Dean A.G. Rud
A.G. Rud

When Gov. Gregoire proposed a major overhaul of the state’s education programs last week, I needed some expert input in order to have an informed opinion.  I’m still learning what I can. So far, most educators I’ve asked agree on the need for change, but have reservations about the governor’s approach.  Or they like her proposal, but doubt it will get past the political hurdles.

Here are some of the comments I’ve received from my best source of information, the College of Education faculty:

Darcy Miller: It is a long overdue change. Folks involved with education from preschool to graduate school need to work together.  As it is, their efforts are fragmented and disjointed. One group requires one thing, and another group mandates something else. While the Office of the Superintendent of Public Instruction (OSPI) sees its job as working only with K-12 schools, we in college teacher education programs must work with OSPI. It is involved with our accreditation, impacts the quality of our programs, and influences many aspects of teacher education. We need that office to view colleges of education as partners in preparing teachers.

Chad Lochmiller:  There are two elements in the proposal that could, if implemented and funded, result in serious reforms. First, the governor’s idea of consolidation is good, except that she’s consolidating the wrong elements of the system. It  makes more sense to consolidate the Department of Early Learning, OSPI, and the State Board for Community & Technical Colleges into one seamless system while leaving the university system independent. This would mean that the state is responsible for early learning through an associate’s degree. My belief is that we need to think in terms of a P-14 public education system. Every child should graduate with the skills and knowledge that comes with an associate’s degree and have access to the job market that the associate’s degree creates. Second, I like the creation of launch year for high school seniors — a concept that could work if OSPI and SBCTC were consolidated.  Allowing students to begin exploring their professional interests in high school makes sense. We’re making a big mistake to route every child onto a college/university path. For some kids, that’s not what they want to do.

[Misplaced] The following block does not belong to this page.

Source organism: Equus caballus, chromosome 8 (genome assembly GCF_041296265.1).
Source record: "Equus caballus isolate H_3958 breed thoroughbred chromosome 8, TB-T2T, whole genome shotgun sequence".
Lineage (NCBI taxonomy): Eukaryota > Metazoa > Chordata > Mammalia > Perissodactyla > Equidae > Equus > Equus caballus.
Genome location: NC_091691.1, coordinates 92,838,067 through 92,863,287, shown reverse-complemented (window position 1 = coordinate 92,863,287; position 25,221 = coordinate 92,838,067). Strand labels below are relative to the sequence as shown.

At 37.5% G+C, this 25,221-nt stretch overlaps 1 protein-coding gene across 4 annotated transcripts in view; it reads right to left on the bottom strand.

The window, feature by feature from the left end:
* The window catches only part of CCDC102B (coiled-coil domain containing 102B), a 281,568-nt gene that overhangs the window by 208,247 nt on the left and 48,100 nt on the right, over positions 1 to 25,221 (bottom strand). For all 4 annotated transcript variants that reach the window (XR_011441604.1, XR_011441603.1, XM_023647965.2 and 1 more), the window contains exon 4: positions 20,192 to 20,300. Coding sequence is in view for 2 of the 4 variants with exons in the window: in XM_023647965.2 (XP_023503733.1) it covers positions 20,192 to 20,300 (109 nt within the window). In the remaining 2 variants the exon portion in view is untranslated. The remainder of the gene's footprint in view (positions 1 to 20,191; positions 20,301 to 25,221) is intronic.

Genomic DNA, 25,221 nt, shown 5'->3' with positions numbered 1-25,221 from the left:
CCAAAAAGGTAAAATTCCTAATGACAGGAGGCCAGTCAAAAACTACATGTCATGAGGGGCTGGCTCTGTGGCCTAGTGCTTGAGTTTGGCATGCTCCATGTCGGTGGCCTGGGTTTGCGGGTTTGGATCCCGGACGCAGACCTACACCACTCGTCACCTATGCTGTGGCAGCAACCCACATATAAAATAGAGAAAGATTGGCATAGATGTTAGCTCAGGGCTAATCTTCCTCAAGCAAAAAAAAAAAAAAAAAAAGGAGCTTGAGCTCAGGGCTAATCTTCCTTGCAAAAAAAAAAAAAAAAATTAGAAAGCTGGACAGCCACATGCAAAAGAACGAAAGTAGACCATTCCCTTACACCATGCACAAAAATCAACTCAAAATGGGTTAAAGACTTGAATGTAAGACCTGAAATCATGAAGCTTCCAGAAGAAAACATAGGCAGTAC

Leslie Hall:  A new Department of Education is a great idea for several reasons. First, the state’s biggest expense after personnel is education. As the executive officer of the state, the governor needs to know what is going on in all areas of education. In addition, the current bureaucracy does not make it easy for K-12 educators, OSPI, or higher ed and their multiple committees to talk about the common goal of educating students. My hope is that a Secretary of Education would facilitate conversations so that efforts would not be duplicated and a common vision for P-20+ students would inform all who work in Washington’s education arenas.

Janet Frost:  In my experiences related to the Riverpoint Advanced Mathematics Project, I strongly agree that the educational system is fractured. For example, although a uniform college mathematics placement test was developed for use by all institutions of higher education, it is not being enacted because of those very divisions. Likewise, education funding is often split up in a way that limits projects like ours. For example, we cannot be funded to provide professional development for college math faculty, only for high school math teachers, thereby losing an opportunity to strengthen teaching at both levels so that students can make the transition successfully.

Gene Sharatt:  There is no question that overlapping and conflicting commissions, committees and boards of directors often impede  improvements in educational attainment for our students.  However, it is unclear how one secretary of education would streamline the efficiencies of these organizations, because it would be essential for the new secretary to form advisory committees for sound counsel.  More importantly, maintaining public accountability is critical and the highest form of public accountability is the general election.   Maintaining independent bodies to ensure checks and balances is preferable to appointed leadership under one party.